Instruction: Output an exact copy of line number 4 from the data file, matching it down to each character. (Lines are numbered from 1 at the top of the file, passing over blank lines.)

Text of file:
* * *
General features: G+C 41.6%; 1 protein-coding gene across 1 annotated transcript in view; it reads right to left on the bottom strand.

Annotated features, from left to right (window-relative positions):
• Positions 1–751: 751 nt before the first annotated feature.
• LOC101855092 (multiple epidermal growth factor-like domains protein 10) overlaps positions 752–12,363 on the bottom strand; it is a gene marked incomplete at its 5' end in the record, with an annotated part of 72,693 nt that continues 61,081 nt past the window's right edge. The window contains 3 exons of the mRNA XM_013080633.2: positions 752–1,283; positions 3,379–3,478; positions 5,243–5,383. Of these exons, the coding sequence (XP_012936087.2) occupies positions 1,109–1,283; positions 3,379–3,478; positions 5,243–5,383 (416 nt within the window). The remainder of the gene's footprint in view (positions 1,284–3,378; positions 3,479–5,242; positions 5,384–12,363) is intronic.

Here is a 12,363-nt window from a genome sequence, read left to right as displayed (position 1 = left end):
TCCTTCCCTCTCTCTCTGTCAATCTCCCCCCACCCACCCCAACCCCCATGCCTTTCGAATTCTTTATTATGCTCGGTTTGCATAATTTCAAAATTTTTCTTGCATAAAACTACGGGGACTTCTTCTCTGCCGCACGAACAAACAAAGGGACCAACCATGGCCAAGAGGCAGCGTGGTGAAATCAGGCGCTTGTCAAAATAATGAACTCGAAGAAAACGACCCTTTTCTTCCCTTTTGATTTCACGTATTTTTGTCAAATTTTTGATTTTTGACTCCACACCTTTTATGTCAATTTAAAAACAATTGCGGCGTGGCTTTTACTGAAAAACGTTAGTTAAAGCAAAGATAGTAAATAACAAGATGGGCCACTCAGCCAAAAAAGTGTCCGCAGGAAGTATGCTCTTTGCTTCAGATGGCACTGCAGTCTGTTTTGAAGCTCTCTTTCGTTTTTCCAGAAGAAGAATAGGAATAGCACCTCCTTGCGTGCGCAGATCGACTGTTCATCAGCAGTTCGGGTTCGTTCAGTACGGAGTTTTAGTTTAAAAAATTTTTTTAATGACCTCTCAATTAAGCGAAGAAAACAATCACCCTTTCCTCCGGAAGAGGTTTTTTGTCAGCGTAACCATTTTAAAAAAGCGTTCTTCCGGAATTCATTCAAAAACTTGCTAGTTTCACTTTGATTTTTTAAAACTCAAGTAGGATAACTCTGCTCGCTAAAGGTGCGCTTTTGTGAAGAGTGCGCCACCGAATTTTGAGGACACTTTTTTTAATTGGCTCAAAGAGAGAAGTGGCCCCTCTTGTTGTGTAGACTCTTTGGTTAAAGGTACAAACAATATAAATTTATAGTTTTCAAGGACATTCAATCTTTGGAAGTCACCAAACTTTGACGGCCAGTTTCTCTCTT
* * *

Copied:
• LOC101855092 (multiple epidermal growth factor-like domains protein 10) overlaps positions 752–12,363 on the bottom strand; it is a gene marked incomplete at its 5' end in the record, with an annotated part of 72,693 nt that continues 61,081 nt past the window's right edge. The window contains 3 exons of the mRNA XM_013080633.2: positions 752–1,283; positions 3,379–3,478; positions 5,243–5,383. Of these exons, the coding sequence (XP_012936087.2) occupies positions 1,109–1,283; positions 3,379–3,478; positions 5,243–5,383 (416 nt within the window). The remainder of the gene's footprint in view (positions 1,284–3,378; positions 3,479–5,242; positions 5,384–12,363) is intronic.